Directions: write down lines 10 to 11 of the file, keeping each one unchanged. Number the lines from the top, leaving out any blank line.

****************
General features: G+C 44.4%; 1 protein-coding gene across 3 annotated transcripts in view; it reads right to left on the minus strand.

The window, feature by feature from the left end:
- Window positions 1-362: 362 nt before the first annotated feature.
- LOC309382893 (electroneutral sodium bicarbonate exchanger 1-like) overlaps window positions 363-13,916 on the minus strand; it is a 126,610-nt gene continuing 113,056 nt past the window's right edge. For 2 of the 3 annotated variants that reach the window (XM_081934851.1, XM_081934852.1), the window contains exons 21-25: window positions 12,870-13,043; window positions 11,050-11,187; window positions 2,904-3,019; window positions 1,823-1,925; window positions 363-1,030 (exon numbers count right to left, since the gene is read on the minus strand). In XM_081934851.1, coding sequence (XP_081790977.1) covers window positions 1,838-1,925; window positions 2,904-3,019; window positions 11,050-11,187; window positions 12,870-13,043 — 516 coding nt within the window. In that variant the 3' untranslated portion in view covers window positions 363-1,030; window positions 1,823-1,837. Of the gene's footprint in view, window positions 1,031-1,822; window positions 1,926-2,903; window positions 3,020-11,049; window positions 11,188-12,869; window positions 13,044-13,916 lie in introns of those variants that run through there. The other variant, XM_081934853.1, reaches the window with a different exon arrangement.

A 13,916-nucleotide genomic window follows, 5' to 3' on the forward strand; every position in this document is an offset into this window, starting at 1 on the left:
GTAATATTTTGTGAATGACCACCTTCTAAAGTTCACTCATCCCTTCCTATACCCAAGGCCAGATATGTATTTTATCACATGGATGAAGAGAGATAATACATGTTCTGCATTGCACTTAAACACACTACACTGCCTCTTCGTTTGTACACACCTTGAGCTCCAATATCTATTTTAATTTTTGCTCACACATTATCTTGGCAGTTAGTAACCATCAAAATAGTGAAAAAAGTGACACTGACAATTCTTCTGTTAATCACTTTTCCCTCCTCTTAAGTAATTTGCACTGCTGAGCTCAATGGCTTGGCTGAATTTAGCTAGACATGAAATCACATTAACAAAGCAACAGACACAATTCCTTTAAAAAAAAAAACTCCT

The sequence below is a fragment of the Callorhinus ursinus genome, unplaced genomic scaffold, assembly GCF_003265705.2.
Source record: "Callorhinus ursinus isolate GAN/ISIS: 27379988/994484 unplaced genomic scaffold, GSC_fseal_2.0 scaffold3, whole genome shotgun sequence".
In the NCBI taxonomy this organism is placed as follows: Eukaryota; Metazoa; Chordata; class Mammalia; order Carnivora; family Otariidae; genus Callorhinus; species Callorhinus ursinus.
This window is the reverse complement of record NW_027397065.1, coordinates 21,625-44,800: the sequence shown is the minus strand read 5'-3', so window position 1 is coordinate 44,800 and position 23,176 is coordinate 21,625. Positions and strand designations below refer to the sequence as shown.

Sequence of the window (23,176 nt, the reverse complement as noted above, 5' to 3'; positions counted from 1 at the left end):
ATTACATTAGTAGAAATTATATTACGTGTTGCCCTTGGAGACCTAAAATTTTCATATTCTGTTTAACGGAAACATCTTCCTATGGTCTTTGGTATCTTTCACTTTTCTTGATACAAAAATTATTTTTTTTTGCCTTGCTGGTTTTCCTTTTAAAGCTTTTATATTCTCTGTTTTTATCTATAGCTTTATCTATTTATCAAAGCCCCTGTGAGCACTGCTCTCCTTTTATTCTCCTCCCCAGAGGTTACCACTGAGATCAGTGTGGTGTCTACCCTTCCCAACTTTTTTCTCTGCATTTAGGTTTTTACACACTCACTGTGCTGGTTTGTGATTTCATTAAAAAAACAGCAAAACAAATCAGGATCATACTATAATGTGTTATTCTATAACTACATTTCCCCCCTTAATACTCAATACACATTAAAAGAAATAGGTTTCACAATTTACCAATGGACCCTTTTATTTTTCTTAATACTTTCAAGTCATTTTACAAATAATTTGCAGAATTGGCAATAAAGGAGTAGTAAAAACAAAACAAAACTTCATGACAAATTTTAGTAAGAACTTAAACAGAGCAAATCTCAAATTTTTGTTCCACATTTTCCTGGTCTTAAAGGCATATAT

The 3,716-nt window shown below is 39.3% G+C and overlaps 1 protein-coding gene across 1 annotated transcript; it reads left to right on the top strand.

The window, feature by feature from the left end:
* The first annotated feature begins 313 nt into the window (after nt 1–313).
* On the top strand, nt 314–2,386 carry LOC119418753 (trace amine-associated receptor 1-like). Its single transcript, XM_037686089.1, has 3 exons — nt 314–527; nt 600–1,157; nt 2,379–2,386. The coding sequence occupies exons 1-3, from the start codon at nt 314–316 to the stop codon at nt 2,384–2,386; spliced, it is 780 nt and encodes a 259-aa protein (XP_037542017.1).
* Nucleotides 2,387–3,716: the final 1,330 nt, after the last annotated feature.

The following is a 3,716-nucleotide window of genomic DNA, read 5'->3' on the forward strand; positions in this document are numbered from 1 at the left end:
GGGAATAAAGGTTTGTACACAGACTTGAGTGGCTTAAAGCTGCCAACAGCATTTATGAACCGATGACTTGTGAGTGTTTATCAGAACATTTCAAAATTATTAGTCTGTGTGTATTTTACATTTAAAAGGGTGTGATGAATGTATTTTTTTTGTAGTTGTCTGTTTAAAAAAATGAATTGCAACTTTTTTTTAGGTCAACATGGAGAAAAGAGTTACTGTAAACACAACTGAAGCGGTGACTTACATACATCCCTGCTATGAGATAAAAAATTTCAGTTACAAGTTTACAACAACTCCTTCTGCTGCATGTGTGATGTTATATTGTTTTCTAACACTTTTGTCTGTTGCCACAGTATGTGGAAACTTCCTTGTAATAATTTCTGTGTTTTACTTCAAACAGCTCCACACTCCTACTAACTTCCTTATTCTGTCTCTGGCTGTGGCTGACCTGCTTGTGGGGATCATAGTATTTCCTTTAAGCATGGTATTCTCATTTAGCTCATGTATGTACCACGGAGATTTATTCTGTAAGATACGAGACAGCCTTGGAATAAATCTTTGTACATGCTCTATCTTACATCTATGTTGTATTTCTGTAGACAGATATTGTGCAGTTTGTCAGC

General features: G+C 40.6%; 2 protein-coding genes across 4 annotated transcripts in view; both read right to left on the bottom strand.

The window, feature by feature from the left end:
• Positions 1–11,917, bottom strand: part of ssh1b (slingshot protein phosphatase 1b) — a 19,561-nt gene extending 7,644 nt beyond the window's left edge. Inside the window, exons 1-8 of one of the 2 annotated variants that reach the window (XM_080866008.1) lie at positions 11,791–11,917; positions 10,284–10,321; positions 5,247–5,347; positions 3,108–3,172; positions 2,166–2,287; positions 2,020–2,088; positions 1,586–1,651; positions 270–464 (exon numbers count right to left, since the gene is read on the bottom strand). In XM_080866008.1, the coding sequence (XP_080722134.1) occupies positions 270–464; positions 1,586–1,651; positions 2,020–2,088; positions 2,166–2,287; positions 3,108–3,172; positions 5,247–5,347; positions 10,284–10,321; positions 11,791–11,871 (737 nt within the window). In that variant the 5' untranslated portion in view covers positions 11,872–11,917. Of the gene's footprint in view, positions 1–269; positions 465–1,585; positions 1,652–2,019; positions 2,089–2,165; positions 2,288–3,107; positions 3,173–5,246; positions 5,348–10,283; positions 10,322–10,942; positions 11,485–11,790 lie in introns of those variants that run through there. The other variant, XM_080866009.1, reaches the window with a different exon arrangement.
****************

This window is the reverse complement of record NW_027397065.1, coordinates 21,625-44,800: the sequence shown is the minus strand read 5'-3', so window position 1 is coordinate 44,800 and position 23,176 is coordinate 21,625. Positions and strand designations below refer to the sequence as shown.

Sequence of the window (23,176 nt, the reverse complement as noted above, 5' to 3'; positions counted from 1 at the left end):